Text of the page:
Day 33: Great Falls, Montana to Fort Benton, Montana

59,07 Miles for the day, 1255 miles total. One of the aspects of being on such an adventure is seeing things that one would not normally see. Parked outside of the breakfast restaurant was a 1977 Cutlass Electric Transformer automobile. They only made a very limited number of them and to see on the road is a very rare event indeed. It only had something like an 80 mile range and the owner doesn’t take it very far, mostly outings on a nice day.

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A rare seventies American made electric car.

 

The ride out of Great Falls, MT, was eye candy. The route followed a bike trail that parallels the Missouri River. There are supposed to be five falls along the river, but my route only took me by one dam.

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Lewis and Clark and Sacagawea were all trying to tell me I was going the wrong way.

There was one point where the trail went under an underpass tunnel and I missed a turn and rode on for another mile. Once I realized my error, I doubled back. I then missed another turn and started down the road that runs in front of the Malmstrom Air Force Base. I decided to follow it as it meets up with the intended route. Along the way I stopped to use my bank card at an ATM and it was declined.

The lamination on the card was coming apart, so I begged some adhesive tape at another ATM and was able to get it to work. Now I await a new card.

The terrain is changing dramatically. Gone are the green mountain forests that I have been riding through. They have been replaced with fields of wheat and oats that go off to the horizon. The roads are straighter and the climbs and descents are less dramatic. The heat is also increasing, gone are the cool nights. I’m entering the high plains of the mid-west.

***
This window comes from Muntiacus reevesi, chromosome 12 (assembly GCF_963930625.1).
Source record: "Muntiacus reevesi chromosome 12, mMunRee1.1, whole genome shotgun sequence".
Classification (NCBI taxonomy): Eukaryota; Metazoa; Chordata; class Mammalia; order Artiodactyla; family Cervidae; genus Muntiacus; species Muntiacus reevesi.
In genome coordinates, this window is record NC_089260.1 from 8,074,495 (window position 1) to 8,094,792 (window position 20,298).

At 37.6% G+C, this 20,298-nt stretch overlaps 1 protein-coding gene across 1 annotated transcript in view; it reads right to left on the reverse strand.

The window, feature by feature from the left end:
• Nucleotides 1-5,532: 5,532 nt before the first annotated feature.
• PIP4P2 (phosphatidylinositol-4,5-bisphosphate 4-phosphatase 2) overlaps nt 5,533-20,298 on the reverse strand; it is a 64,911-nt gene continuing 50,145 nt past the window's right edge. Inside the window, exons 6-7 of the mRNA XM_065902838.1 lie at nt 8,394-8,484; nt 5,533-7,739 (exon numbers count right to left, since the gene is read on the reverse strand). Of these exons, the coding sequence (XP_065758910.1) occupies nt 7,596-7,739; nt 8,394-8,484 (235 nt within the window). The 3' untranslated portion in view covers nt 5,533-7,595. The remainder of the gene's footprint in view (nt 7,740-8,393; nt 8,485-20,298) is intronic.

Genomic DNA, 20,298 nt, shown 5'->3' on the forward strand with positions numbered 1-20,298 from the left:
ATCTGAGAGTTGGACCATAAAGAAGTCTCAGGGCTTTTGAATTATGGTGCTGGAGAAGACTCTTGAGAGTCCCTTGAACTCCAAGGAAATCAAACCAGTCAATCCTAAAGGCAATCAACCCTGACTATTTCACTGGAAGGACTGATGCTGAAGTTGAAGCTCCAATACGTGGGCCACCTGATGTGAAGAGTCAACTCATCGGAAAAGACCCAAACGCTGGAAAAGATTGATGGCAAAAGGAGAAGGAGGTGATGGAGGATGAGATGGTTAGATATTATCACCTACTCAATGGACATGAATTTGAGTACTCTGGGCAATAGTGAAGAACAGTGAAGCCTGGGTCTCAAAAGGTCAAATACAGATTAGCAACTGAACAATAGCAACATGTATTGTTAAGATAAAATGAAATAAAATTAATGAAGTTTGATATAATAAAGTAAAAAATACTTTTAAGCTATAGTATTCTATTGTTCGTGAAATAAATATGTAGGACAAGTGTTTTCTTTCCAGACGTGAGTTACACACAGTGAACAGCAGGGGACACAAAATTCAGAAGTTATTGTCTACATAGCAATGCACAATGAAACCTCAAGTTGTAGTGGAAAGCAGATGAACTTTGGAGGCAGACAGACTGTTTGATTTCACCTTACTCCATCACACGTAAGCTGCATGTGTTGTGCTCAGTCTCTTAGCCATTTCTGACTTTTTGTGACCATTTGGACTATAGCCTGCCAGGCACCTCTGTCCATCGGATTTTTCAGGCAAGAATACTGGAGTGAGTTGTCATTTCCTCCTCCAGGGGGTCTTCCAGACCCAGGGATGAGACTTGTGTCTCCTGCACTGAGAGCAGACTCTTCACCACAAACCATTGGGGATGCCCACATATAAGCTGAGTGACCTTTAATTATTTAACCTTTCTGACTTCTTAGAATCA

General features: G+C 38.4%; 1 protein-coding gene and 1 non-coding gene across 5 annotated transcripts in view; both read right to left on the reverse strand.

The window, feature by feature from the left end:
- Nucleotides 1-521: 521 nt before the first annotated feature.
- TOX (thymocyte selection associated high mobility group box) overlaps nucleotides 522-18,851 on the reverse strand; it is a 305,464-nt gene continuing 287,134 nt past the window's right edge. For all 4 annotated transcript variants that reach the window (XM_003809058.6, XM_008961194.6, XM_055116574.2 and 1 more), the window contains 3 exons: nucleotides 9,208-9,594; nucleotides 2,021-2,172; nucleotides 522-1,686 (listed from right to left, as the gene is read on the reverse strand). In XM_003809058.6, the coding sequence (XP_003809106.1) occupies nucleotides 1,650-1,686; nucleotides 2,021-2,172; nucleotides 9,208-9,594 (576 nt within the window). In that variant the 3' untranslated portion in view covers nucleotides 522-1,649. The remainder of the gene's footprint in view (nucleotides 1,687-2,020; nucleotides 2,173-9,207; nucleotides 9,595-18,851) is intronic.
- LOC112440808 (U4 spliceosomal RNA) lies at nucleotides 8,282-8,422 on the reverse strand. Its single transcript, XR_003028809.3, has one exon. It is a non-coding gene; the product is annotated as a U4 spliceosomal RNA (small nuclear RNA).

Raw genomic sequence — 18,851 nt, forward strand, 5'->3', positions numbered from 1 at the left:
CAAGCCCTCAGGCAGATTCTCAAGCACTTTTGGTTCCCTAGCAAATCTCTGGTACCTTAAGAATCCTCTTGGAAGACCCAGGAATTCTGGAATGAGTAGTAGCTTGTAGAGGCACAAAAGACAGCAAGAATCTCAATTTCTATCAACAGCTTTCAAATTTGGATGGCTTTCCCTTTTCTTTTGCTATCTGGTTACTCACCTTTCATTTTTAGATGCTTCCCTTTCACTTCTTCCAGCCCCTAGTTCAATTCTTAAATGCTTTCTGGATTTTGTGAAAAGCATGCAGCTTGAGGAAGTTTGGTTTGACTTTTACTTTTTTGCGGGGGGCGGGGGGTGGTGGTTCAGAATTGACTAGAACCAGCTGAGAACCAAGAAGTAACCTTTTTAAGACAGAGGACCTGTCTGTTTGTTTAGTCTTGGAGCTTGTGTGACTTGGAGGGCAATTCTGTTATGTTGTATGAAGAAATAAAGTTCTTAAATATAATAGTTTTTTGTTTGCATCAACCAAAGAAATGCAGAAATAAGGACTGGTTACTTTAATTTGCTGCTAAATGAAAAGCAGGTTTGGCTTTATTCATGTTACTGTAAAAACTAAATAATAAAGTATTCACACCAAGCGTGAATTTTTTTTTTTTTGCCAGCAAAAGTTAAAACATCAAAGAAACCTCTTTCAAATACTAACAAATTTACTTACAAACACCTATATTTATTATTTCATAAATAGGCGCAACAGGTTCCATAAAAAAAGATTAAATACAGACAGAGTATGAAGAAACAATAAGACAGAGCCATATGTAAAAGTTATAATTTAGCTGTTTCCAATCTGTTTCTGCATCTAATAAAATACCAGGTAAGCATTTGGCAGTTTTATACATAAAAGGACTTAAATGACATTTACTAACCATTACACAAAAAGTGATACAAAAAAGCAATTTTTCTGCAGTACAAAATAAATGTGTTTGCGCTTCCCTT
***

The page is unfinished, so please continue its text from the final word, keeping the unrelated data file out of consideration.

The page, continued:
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I have been seeing these rather lethal looking plants along the way, I certainly wouldn’t want to fall on them.

The day’s ride was long, hot and when I arrived at Fort Denton, I called it a day. I was just spent with the heat on the prairie.

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In Fort Denton, Lewis and Clark and Sacagawea were still trying to help me find my way. Now Sacagawea has her son along.

I roamed around the town for a while, found food and talked to a few nice ladies in front of the hotel. They advised me on accommodations and I went to check out the town park. I couldn’t figure out the sprinkler schedule they had posted, so I went to the private campground, the Benton RV Park in town and set up there. The showers and the WiFi were excellent. The town park was free, but had neither. After setting up my tent a fierce wind storm blew up, so I ran for cover in the bathrooms and worked on the WiFi connection from there until it ended. The tent survived undamaged.

The campground was loaded with rabbits and I was fearful they would try to chew their way into the tent to see if I had any interesting food. Some of the other campers complained that the rabbits would come right into their tent if they left them open. Later, a cat showed up and the rabbits all magically disappeared.

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Monty Python warned us about rabbits.